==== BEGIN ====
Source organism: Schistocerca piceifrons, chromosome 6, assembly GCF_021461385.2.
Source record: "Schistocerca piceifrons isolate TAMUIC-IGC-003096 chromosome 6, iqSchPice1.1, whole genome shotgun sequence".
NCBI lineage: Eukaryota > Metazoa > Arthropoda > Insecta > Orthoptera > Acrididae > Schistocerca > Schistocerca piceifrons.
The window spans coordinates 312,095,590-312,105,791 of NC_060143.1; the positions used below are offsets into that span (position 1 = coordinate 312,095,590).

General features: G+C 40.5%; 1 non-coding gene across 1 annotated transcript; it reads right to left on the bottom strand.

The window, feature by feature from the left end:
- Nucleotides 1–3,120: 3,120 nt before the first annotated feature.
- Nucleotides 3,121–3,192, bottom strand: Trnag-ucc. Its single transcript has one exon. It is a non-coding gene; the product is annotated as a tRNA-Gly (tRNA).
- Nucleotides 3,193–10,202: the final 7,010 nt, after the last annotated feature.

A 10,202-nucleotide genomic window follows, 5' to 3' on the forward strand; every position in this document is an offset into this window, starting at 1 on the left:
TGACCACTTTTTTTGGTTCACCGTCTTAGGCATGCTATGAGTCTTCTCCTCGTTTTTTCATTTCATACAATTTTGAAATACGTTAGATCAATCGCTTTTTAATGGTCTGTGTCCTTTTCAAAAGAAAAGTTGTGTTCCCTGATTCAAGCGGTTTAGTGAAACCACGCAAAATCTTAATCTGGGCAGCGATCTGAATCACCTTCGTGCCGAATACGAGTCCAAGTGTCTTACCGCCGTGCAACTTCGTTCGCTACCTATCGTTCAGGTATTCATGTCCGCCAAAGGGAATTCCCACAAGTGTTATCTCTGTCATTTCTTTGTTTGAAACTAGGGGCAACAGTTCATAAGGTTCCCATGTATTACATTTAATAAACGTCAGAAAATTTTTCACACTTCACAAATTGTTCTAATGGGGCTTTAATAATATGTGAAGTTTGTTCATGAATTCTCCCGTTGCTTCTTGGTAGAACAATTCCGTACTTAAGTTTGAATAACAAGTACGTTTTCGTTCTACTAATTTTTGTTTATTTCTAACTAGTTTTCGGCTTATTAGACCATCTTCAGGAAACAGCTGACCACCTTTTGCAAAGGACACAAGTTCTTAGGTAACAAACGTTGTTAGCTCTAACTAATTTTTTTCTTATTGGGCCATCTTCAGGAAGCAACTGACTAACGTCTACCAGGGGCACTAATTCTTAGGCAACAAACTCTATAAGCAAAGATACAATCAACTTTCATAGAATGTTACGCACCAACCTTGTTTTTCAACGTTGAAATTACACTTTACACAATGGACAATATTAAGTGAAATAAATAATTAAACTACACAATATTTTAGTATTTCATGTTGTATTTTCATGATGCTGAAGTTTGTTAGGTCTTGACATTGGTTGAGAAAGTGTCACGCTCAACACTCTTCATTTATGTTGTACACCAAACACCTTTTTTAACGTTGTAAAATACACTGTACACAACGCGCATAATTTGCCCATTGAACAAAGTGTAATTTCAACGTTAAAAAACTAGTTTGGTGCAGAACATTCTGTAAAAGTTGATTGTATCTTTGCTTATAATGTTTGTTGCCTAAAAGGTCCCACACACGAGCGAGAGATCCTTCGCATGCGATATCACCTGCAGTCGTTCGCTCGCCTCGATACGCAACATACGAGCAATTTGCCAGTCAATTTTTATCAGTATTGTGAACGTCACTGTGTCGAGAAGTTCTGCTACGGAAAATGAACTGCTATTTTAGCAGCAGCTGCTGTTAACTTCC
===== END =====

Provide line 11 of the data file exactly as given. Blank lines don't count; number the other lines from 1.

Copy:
TGACCACTTTTTTTGGTTCACCGTCTTAGGCATGCTATGAGTCTTCTCCTCGTTTTTTCATTTCATACAATTTTGAAATACGTTAGATCAATCGCTTTTTAATGGTCTGTGTCCTTTTCAAAAGAAAAGTTGTGTTCCCTGATTCAAGCGGTTTAGTGAAACCACGCAAAATCTTAATCTGGGCAGCGATCTGAATCACCTTCGTGCCGAATACGAGTCCAAGTGTCTTACCGCCGTGCAACTTCGTTCGCTACCTATCGTTCAGGTATTCATGTCCGCCAAAGGGAATTCCCACAAGTGTTATCTCTGTCATTTCTTTGTTTGAAACTAGGGGCAACAGTTCATAAGGTTCCCATGTATTACATTTAATAAACGTCAGAAAATTTTTCACACTTCACAAATTGTTCTAATGGGGCTTTAATAATATGTGAAGTTTGTTCATGAATTCTCCCGTTGCTTCTTGGTAGAACAATTCCGTACTTAAGTTTGAATAACAAGTACGTTTTCGTTCTACTAATTTTTGTTTATTTCTAACTAGTTTTCGGCTTATTAGACCATCTTCAGGAAACAGCTGACCACCTTTTGCAAAGGACACAAGTTCTTAGGTAACAAACGTTGTTAGCTCTAACTAATTTTTTTCTTATTGGGCCATCTTCAGGAAGCAACTGACTAACGTCTACCAGGGGCACTAATTCTTAGGCAACAAACTCTATAAGCAAAGATACAATCAACTTTCATAGAATGTTACGCACCAACCTTGTTTTTCAACGTTGAAATTACACTTTACACAATGGACAATATTAAGTGAAATAAATAATTAAACTACACAATATTTTAGTATTTCATGTTGTATTTTCATGATGCTGAAGTTTGTTAGGTCTTGACATTGGTTGAGAAAGTGTCACGCTCAACACTCTTCATTTATGTTGTACACCAAACACCTTTTTTAACGTTGTAAAATACACTGTACACAACGCGCATAATTTGCCCATTGAACAAAGTGTAATTTCAACGTTAAAAAACTAGTTTGGTGCAGAACATTCTGTAAAAGTTGATTGTATCTTTGCTTATAATGTTTGTTGCCTAAAAGGTCCCACACACGAGCGAGAGATCCTTCGCATGCGATATCACCTGCAGTCGTTCGCTCGCCTCGATACGCAACATACGAGCAATTTGCCAGTCAATTTTTATCAGTATTGTGAACGTCACTGTGTCGAGAAGTTCTGCTACGGAAAATGAACTGCTATTTTAGCAGCAGCTGCTGTTAACTTCC